The Big Fellah at the Gaiety Theatre
October 24, 2013
There is an interesting play to be made about American support for the Irish Republican Army through NORAID, a fund raising organisation founded after the start of the Troubles. But it ain’t The Big Fellah, Richard Bean’s elliptical dramedy. Inspired by the irony of the American uniformed services being the primary victims of the terrorist attacks on the Twin Towers (given their history of raising cash for the IRA) it never really tackles it, choosing instead to flood the stage with action and ideas but little feeling.
Set, mainly, in one room over the course of 30 years it examines the characters that make up a single terrorist cell and the people who pass through their apartment. There’s Karelma (Yasmine Akram) a Puerto Rican emigrant who goes from being a possible one-night stand to lifeline for Ruairi O’Drisceoil (Luke Griffin), a wanted prisoner who has traded life behind bars for a life as the star of a prolonged extradition hearing. He even gets a corner named after him that’s status decreases in keeping with the “causes”.
There’s Michael (David Ricardo-Pearce), a Protestant firefighter of Irish descent who offers up his home as a safe-house after hearing about the atrocities committed by the British soldiers during Bloody Sunday, and Tom Billy Coyle (Youssef Kerkour), a thick as shit New York cop whose racism is only out done by his homophobia, his ignorance being the source of much inappropriate mirth.
Visiting from Ireland, possible informer Elizabeth Ryan (an excellent Lisa Kerr) is used to great effect to highlight the widening chasm between the personal and political involvement of the different members, the realities and the fantasies. While David Rintoul is the terrifying Frank McArdle, a man akin to the bogeyman in Republican circles sent to sniff out another informant.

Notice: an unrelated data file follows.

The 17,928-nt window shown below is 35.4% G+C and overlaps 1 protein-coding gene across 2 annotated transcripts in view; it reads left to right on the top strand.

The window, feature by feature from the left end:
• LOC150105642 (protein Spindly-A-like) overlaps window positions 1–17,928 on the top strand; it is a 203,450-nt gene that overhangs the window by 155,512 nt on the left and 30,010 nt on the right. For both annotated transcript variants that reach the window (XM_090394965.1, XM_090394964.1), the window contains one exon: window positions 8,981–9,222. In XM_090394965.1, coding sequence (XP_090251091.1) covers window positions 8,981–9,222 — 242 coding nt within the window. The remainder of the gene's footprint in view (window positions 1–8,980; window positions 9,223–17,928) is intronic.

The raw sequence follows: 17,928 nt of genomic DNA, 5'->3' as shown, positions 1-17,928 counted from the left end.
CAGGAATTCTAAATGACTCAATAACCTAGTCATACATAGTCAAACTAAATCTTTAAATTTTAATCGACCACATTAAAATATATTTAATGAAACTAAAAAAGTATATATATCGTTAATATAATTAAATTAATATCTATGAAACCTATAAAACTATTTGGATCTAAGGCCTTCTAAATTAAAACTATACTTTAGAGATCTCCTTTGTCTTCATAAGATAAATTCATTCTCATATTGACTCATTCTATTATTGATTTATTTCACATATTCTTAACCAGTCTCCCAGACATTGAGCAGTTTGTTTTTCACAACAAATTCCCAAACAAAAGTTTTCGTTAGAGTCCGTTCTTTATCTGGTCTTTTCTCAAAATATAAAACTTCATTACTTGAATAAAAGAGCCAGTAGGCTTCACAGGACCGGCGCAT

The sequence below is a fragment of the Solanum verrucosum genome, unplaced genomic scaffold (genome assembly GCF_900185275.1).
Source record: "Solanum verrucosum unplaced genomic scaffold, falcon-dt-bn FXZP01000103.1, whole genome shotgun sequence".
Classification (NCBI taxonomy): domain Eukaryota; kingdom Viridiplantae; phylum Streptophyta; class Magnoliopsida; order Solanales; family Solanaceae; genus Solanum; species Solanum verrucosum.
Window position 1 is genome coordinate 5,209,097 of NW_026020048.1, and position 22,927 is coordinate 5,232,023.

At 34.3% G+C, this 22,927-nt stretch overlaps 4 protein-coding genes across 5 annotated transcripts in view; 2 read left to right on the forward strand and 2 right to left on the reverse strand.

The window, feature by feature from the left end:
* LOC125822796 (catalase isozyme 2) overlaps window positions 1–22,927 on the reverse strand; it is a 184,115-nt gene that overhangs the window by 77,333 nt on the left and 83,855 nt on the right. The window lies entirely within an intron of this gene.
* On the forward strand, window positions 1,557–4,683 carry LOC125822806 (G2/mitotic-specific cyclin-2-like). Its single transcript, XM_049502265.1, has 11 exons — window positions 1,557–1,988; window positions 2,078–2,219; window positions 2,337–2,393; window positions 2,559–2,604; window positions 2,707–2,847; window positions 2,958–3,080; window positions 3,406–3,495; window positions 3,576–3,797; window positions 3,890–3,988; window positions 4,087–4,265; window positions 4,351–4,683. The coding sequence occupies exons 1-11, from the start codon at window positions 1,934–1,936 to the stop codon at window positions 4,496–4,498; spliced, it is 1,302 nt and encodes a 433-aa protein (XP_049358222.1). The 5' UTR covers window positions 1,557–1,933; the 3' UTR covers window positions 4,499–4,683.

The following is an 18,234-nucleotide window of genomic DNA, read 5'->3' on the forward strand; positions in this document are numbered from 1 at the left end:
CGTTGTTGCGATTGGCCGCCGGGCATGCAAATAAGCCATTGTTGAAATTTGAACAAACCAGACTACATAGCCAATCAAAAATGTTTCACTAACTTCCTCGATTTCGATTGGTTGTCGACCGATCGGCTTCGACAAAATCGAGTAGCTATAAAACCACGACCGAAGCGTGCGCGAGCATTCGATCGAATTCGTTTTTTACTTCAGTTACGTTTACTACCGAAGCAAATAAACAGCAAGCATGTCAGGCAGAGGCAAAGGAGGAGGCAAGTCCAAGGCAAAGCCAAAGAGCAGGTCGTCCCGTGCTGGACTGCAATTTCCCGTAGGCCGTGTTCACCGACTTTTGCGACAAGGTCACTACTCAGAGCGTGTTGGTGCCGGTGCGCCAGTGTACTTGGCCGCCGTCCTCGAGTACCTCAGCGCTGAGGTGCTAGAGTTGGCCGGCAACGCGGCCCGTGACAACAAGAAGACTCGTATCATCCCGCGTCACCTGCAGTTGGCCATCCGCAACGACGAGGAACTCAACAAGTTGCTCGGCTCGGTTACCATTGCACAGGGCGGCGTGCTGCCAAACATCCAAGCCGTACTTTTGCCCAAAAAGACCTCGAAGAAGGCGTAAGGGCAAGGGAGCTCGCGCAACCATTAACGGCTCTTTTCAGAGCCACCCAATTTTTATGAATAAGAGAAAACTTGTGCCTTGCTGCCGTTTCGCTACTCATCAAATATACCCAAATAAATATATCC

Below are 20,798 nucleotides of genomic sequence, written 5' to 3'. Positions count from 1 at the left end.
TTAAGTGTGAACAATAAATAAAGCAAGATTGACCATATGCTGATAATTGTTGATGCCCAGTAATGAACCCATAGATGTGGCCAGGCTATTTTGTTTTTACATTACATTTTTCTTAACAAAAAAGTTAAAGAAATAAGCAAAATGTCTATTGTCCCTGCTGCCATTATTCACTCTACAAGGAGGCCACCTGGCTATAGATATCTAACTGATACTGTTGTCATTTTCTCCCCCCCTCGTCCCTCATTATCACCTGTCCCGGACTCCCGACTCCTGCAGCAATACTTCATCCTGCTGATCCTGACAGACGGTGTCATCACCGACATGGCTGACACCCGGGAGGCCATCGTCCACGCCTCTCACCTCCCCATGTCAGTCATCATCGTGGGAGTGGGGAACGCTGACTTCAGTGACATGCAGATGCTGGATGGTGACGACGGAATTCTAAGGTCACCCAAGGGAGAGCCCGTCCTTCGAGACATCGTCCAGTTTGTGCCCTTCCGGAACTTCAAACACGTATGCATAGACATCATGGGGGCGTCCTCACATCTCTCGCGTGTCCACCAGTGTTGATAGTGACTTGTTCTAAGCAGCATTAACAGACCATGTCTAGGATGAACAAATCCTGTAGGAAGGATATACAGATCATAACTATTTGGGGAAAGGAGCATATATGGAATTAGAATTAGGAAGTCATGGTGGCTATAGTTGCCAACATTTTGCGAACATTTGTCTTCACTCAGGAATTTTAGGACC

They are all brought together by David Costello, The Big Fellah (Finbar Lynch) of the title, chief fundraiser for the IRA, swift and brutal arm of the law (unto himself) and recruiter for the cause. One half John Gotti, one half crap comedienne whose vision of what is going on is often at odds with the long haired socialists “spreading shite on the walls of their cells”.
This is an informative, heavily researched play that is lubricated with laughs but lacks emotional impact. While exploring the effect of time, distance and myth on a man’s beliefs it charts the growing disillusionment, vehemence and bewilderment of the paramilitaries. Yet Bean tries to cram so much in that it’s more like an informative chat with a wisecracking, well-read drunk who hops from one topic to the next, saying things you’ve heard before in an entertaining yet empty fashion.
The characters are painted with such broad strokes and come out with lines as trite as “I like being in the IRA but if there is one thing I’d change it’s all the fecking killing”, they beggar belief. The cast work hard but are rendered ineffective by a script that hands them a final destination but no directions to get there.
The fact that all the American terrorists seem as thick as two planks does a further disservice not only to the credibility of the story but also to our interest in them as characters. The why of Michael’s involvement may have been mentioned but how he got so deeply entangled and the impact that this had on him is never properly explored.
How did these men feel about the atrocities they abetted? What kept them going after all these years? How did they justify murder to themselves? To their families? It was altogether too elusive, dismissive even, of their humanity, wrapping everything up in nicely scripted speeches packed full of safe, typical laughs.
The tacked on last minute pondering of the similarities between the men and Islamic terrorists and the cop out ending (closing on the morning of 9/11 rather than having the characters do any soul searching after it) added to an implausible plot twist and poor character development resulted in an disappointing night in the stalls.